I’ve heard back from eight beta readers so far for The Last Midnight. I’m still waiting to hear back from many more. I’m still not sure I’m going to publish this story. It feels risky. It feels revealing. I don’t feel confident. Of the eight beta readers I’ve heard from, five of them told me they cried. A sixth said the last sentence made him teary. These reactions boost my confidence, making me think that what I was trying to express may strike a chord with readers.
I haven’t written anything since writing the last sentence of this novella. I’ve been spending my time reading and trying to build my author platform. After 120 days of staying off social media, I’ve returned. It’s caused some anxiety, Facebook especially, so I’m only engaging in small doses. But as I continue to wait for feedback from the remaining beta readers, I’ve decided I should go back to Orly because I still have a lot of writing to do there and not writing is making me focus too much on the waiting which makes me feel impatient.
Work at my day job has been inordinately stressful lately. The work from home status due to Covid-19 isn’t it making it any easier either. For the first time in a long time, I had a panic attack over the weekend that took me over three hours to recover from.
It hasn’t been all bad though. I continue to write in the mornings, before working, and that does improve my mood. Because of this commitment, I finally finished writing Chapter Three. It took four months, over a span of seven months, to write. (I began writing it in October but didn’t write in November, December, or January, because of depression.) It felt great to finish it as I think it’s been the most challenging chapter for me to write in the series. I’ve begun Chapter Four, and hope it won’t take nearly as long to finish. I’ve had two beta readers ask when they can expect new chapters and I plan to send them something after Chapter Four is complete.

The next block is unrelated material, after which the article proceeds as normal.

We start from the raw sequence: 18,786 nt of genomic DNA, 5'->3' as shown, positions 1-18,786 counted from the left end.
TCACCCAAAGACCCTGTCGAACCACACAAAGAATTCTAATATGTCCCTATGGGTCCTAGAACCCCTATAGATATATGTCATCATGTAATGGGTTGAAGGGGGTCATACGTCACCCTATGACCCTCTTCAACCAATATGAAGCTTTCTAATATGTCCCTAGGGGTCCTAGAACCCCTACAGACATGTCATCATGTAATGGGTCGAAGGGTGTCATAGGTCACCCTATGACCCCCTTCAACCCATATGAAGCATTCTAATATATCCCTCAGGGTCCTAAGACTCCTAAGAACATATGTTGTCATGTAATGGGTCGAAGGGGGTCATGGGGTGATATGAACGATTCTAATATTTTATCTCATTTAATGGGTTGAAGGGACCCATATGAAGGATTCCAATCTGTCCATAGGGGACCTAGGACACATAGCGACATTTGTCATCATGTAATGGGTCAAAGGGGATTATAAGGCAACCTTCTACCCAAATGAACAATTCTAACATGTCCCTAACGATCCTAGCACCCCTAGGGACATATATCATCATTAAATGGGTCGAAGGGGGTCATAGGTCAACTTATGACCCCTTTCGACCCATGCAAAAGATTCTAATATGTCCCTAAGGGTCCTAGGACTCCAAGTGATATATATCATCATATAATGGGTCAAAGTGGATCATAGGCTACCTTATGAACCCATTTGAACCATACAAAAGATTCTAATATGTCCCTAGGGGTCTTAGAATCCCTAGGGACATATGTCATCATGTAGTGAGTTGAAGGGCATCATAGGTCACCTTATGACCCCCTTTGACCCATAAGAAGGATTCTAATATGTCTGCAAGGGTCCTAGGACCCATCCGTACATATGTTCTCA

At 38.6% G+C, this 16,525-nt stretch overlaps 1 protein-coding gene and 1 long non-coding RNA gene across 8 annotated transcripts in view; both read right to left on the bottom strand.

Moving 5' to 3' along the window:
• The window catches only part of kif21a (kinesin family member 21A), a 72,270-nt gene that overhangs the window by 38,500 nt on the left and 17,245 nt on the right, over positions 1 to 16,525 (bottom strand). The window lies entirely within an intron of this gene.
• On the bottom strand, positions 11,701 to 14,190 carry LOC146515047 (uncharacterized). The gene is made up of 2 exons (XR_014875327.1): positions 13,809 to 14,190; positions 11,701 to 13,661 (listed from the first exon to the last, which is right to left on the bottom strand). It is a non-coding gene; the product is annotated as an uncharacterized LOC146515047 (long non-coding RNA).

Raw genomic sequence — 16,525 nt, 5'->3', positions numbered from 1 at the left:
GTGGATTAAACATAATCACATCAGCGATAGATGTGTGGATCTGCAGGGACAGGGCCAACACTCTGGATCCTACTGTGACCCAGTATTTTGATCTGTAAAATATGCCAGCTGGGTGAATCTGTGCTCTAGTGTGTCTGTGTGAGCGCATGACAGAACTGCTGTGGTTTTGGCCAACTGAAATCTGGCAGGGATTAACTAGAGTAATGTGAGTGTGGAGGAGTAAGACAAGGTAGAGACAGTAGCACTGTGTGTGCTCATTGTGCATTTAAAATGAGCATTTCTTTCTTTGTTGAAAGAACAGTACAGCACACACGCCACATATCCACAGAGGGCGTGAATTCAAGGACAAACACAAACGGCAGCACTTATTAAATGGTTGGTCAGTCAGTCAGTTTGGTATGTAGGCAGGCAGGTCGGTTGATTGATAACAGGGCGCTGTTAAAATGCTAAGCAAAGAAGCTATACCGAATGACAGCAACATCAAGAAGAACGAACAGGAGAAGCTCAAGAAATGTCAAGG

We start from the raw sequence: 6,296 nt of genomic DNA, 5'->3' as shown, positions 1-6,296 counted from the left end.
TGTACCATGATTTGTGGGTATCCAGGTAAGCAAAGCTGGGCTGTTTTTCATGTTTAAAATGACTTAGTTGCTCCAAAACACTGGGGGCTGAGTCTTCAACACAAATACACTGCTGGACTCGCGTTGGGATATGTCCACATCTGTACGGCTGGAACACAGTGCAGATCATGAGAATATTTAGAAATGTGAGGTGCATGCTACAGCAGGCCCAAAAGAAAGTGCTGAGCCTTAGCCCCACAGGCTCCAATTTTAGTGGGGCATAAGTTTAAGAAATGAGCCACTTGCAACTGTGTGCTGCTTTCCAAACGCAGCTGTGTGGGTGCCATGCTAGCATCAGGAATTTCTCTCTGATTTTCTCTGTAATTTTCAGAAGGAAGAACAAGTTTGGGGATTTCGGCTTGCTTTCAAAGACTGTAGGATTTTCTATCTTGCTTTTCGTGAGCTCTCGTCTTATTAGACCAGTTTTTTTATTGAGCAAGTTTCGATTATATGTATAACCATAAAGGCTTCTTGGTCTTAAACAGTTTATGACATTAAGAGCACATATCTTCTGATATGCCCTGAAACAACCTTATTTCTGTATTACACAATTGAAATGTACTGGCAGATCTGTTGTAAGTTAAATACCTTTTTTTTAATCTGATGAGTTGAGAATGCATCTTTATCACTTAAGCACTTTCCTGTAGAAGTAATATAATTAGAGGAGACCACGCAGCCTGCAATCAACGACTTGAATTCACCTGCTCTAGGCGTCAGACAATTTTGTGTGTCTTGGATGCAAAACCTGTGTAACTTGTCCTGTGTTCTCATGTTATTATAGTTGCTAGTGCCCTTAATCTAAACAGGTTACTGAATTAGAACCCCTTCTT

I began this post talking about my day job because it’s really been wearing me down, and if something doesn’t change, I think there’s the likelihood of burnout. I talked with my psychologist about it today. She thinks I should consider leaving. I really wish I could; it’s my dream to be able to write for a living, but right now I don’t sell enough books to do that, and I need a paycheck. I could potentially find a job that would be less stressful, but it’s hard to leave what I have because I’ve been there for fifteen years and have a pension and health benefits to consider, including behavioral health benefits that I especially rely on.
The best answer would be to sell more books. I need to reach more readers to do that. There is so much advice out there on how to grow your readership, with social networking and advertising strategies being at the top of the list. I’ve yet to be successful at either. It’s so hard to make your books stand apart from all the other books out there, because there are so many good writers trying to accomplish the same thing I am. And then of course, with a writer’s natural instinct to be hypercritical of one’s own work, I have to wonder if maybe my books just aren’t good enough.
This post probably comes across as negative, but that’s not what I’m trying to express. My psychologist also suggested I consider changing my goal to be able to write for a living. But I will never do that. I will never give up chasing my dream. I have hopes that someday I’ll be able to look back at this post and see that it was about struggles I overcame.
I’ve mentioned that I try to stay off social media as it is generally not good for my self-esteem, and so staying off is something I actually work on with my psychologist. Social media can also take up a lot of time, time that I should spend writing. Anyhow, I had been doing well with staying off, having deleted multiple apps on my phone, but I consciously decided to come back on recently in order to promote an eBook giveaway. I’ve had to come back on social media for reasons like this before, and it’s always been easy for me to get back off once my purpose is complete. But this time it wasn’t, and I think that’s because of the current quarantine situation we are living under.